Just a reminder you can hear about Hoyt Curtin and other cartoon composers on Stu’s Show today at 4 p.m. Pacific time. Stu Shostak’s guests are Jerry Beck, who knows more about cartoons than probably anyone, and Greg Ehrbar, who has an amazing breadth of knowledge about music and animation (especially kids’ records). Both are friendly and love sharing what they’ve learned with fans. If you have time to listen, I’m sure you’ll learn something and have fun.
The only unfortunate thing is they’ll never cover all the ground they’ll want to. They could spend three hours on Carl Stalling alone and not get to everything. But Stu has promised an awful lot of work has gone into the show (finding Winston Sharples music in the clear seems to have been a challenge), so it’ll be worth your time to listen.
Click right here to go to Stu’s site.
On the subject of Curtin, an excellent piece about his work on The Jetsons was written several years ago in the book Music in Science Fiction Television. But authors Rebecca Coyle and Alex Mesker postulated that Curtin’s jazzy/big band scores were directly linked from MGM’s Scott Bradley through MGM director Bill Hanna, and I don’t know whether that’s true. It reminds me of one those “cartoon connections” that fanbois use and invent their own facts, eg: A) June Foray voiced Warners cartoons, B) That’s a woman’s voice in that Warner’s cartoon so C) It must be June Foray—even though it’s actually Marian Richman. Bradley used music appropriate to the raucousness and chases of the Tom and Jerry series; in the 1940s, that would have meant loud, big band orchestral horns (and that was only one of his many musical tricks). There’s no evidence I’ve seen that Hanna told Curtin to use that kind of music for the far more sedate Flintstones (or bland Loopy De Loop). Curtin himself once said Hanna’s directive, at least for the Ruff and Reddy series, was “Go write a tune and send it to us as fast as you can.” The decision seems to have been left up to Curtin about the type of music and arrangements to employ. But a Bradley connection is an interesting theory.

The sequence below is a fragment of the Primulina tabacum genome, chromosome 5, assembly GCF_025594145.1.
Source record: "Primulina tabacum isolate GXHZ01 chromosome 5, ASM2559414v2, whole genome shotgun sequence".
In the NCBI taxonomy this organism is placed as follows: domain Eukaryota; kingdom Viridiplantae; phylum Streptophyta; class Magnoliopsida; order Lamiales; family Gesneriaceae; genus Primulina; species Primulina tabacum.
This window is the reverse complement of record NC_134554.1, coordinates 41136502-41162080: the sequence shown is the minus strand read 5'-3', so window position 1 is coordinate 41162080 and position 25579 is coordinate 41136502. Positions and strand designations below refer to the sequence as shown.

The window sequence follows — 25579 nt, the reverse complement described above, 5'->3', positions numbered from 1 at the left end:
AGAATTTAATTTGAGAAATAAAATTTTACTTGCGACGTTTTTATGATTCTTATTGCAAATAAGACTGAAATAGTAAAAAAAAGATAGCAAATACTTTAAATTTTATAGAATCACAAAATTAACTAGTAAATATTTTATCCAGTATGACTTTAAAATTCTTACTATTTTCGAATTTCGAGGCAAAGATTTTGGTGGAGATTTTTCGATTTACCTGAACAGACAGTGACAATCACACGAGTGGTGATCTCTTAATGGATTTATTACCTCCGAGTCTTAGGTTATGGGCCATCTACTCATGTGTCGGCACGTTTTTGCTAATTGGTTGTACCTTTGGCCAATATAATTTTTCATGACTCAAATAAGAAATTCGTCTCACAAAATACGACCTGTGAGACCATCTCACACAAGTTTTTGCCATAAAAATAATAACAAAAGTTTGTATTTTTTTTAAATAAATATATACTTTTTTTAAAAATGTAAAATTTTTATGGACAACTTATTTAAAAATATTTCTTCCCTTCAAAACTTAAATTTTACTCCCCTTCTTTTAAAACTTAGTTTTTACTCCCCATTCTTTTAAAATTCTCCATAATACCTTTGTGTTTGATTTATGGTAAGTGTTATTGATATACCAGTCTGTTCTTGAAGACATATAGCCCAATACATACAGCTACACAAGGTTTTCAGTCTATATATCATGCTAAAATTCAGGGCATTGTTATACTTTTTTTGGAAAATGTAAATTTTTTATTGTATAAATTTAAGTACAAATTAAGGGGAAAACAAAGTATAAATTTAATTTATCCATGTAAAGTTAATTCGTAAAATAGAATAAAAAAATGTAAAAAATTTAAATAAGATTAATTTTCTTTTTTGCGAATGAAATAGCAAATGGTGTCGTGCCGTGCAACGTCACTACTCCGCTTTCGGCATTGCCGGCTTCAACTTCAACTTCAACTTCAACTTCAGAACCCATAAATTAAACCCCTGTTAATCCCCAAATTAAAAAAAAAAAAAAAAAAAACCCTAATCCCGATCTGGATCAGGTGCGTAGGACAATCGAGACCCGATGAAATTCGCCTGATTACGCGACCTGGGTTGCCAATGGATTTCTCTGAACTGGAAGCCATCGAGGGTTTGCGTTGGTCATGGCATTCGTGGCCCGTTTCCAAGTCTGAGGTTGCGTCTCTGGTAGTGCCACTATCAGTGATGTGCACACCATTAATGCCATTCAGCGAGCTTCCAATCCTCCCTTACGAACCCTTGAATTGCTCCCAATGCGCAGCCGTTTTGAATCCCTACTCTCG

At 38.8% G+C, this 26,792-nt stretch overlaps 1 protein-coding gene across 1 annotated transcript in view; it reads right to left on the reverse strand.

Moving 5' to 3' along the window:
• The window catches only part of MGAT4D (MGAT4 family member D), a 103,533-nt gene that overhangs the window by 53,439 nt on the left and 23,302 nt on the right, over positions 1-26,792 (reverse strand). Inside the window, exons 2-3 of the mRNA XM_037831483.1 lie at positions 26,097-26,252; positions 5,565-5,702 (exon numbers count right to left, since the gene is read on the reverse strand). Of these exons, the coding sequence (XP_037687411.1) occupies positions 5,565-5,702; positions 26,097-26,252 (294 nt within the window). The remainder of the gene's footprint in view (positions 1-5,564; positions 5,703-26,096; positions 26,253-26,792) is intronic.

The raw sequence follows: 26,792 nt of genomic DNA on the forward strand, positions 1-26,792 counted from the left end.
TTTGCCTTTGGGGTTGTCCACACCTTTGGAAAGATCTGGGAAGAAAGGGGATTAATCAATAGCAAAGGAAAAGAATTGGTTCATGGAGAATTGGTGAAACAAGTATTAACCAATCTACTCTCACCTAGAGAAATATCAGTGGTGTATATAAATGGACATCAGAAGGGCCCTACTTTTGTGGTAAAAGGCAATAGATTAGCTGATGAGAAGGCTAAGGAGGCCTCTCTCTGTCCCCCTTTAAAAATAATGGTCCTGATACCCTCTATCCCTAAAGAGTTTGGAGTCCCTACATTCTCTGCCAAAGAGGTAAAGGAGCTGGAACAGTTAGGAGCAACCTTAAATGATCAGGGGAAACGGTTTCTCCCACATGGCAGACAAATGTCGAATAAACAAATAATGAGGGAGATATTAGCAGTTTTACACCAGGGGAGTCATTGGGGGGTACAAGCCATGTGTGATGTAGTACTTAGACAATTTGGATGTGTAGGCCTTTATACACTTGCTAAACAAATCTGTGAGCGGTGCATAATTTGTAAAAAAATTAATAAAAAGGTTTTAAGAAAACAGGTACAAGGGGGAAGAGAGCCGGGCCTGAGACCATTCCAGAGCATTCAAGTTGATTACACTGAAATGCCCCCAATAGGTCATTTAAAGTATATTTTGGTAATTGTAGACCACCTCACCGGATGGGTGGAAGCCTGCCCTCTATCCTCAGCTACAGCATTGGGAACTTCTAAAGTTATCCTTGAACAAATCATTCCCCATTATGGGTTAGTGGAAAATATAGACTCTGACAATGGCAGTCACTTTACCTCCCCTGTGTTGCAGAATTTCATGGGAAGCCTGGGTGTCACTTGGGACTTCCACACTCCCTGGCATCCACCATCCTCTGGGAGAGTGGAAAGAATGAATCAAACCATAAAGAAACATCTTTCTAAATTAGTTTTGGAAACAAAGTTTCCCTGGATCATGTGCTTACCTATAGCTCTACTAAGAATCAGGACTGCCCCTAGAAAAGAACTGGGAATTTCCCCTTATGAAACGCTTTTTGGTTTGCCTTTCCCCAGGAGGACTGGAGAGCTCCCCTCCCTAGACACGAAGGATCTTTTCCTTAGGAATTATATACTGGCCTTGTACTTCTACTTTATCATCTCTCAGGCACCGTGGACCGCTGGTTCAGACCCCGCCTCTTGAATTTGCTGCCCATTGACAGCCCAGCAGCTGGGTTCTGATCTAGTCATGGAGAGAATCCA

And here are a few more unreleased Curtin cues from 1960 you may recognise.